Good morning, Austin! We have scoured the internet to bring you the latest in technology news. Here’s what’s happening:
Snap makes its IPO debut today
It’s finally happening: Snap makes its trading debut this morning, a day after it priced its public offering at $17 a share.
Market makers at the New York Stock Exchange indicated the stock was set to open from $22 to $24 a share.
At 200 million shares, Snap will have raised $3.4 billion and will be valued at nearly $24 billion as of its pricing. That puts its valuation at least twice as expensive as Facebook Inc., and four times more costly than Twitter Inc.
The IPO is 12 times oversubscribed, sources said Thursday morning, meaning that there were 12 times more orders for than there were shares offered. Some managers told CNBC they as little as 2 percent of what they were asking for.
Oculus cuts prices of its virtual reality gear
Oculus has dropped the price of a package featuring its Rift headset and Touch controllers, which allow players to use their hands inside virtual reality, by 25 percent to $598 from $798.
The company will also reduce the individual price of the Rift to $499 from $599 and Touch controllers to $99 from $199.
In a phone interview, with the New York Times, Brendan Iribe, the leader of the Oculus group developing virtual reality products for personal computers, said the company had long intended to reduce prices on products as Oculus’s own manufacturing costs came down.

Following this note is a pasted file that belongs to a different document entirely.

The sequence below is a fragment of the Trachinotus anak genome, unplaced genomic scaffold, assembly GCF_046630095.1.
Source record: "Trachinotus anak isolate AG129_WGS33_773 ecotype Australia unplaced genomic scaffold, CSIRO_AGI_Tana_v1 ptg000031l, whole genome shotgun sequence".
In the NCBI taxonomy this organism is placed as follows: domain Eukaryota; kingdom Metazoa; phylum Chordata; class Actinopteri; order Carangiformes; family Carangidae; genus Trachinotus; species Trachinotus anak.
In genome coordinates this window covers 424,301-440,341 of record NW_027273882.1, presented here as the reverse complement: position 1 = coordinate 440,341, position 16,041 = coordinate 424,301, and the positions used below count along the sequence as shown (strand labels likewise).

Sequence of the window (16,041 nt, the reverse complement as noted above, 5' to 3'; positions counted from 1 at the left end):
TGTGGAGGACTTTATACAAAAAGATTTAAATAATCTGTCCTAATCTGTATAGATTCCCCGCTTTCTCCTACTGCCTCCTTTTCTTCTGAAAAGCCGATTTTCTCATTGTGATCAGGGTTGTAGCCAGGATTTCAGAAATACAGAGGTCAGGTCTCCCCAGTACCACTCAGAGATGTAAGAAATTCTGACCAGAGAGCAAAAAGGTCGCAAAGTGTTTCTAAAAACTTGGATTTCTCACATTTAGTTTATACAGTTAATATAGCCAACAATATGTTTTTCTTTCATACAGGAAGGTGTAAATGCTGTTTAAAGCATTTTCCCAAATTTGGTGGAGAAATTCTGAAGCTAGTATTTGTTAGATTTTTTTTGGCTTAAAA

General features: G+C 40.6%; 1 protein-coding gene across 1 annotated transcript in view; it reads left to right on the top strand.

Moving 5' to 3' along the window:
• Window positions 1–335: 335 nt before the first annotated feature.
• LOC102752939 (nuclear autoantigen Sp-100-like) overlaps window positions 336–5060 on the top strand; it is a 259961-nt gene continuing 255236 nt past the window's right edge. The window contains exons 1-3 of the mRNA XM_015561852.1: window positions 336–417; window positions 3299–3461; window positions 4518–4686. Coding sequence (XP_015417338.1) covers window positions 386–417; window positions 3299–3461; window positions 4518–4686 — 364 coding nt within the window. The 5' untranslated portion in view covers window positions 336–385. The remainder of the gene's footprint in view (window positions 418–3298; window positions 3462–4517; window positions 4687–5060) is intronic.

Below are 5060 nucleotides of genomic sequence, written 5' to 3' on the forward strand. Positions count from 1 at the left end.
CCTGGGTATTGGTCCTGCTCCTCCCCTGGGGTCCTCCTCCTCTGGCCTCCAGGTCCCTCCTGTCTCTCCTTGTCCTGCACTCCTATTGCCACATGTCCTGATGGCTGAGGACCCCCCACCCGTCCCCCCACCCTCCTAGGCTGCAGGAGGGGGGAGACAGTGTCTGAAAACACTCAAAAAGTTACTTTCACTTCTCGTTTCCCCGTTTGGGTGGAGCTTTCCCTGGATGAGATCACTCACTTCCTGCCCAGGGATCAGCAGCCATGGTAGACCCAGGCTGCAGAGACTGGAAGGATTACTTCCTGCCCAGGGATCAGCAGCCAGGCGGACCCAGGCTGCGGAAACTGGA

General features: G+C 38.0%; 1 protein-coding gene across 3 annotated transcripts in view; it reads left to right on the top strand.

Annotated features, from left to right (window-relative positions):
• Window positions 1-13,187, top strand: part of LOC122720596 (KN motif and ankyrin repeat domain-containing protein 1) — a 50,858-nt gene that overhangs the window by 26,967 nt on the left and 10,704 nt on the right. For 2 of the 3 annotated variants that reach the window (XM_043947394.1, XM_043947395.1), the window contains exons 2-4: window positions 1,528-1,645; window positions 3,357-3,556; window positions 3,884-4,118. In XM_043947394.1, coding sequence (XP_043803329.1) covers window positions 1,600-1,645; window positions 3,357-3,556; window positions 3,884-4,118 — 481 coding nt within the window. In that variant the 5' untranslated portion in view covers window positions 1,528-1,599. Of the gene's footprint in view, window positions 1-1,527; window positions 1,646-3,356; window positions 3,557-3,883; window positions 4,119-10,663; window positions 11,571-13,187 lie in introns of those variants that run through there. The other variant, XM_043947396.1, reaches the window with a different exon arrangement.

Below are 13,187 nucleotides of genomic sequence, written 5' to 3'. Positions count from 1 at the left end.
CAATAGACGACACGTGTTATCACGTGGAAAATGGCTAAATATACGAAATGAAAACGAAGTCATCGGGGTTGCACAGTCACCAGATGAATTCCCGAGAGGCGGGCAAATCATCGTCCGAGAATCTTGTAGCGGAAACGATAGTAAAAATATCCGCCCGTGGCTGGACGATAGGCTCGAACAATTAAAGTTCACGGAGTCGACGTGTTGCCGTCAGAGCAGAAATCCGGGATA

Iribe, who declined to give sales figures for Oculus Rift, said that so far the system had been purchased by early adopters and that making it less expensive would begin the process of taking it beyond an enthusiast audience. “We certainly think this will help,” said Mr. Iribe, a co-founder of Oculus before it was acquired by Facebook for $2 billion.
Yahoo CEO Marissa Mayer won’t get a bonus this year
Yahoo CEO Marissa Mayer will not be paid her 2016 bonus, worth as much as $2 million, following the results of an internal investigation into the company's handling of massive hack attacks that affected more than one billion of its users.
Yahoo General Counsel Ronald Bell is also resigning, and won’t not be paid any severance.
Yahoo, which is due to be acquired by Verizon in a $4.48 billion deal later this year, said it had concluded that "certain senior executives did not properly comprehend or investigate" major security breaches suffered in 2014.
The company determined back then that a state-sponsored actor had accessed certain user accounts, making off with user names, dates of birth, email addresses and other information. Yahoo didn’t publicly reveal the breaches until the fall of 2016.
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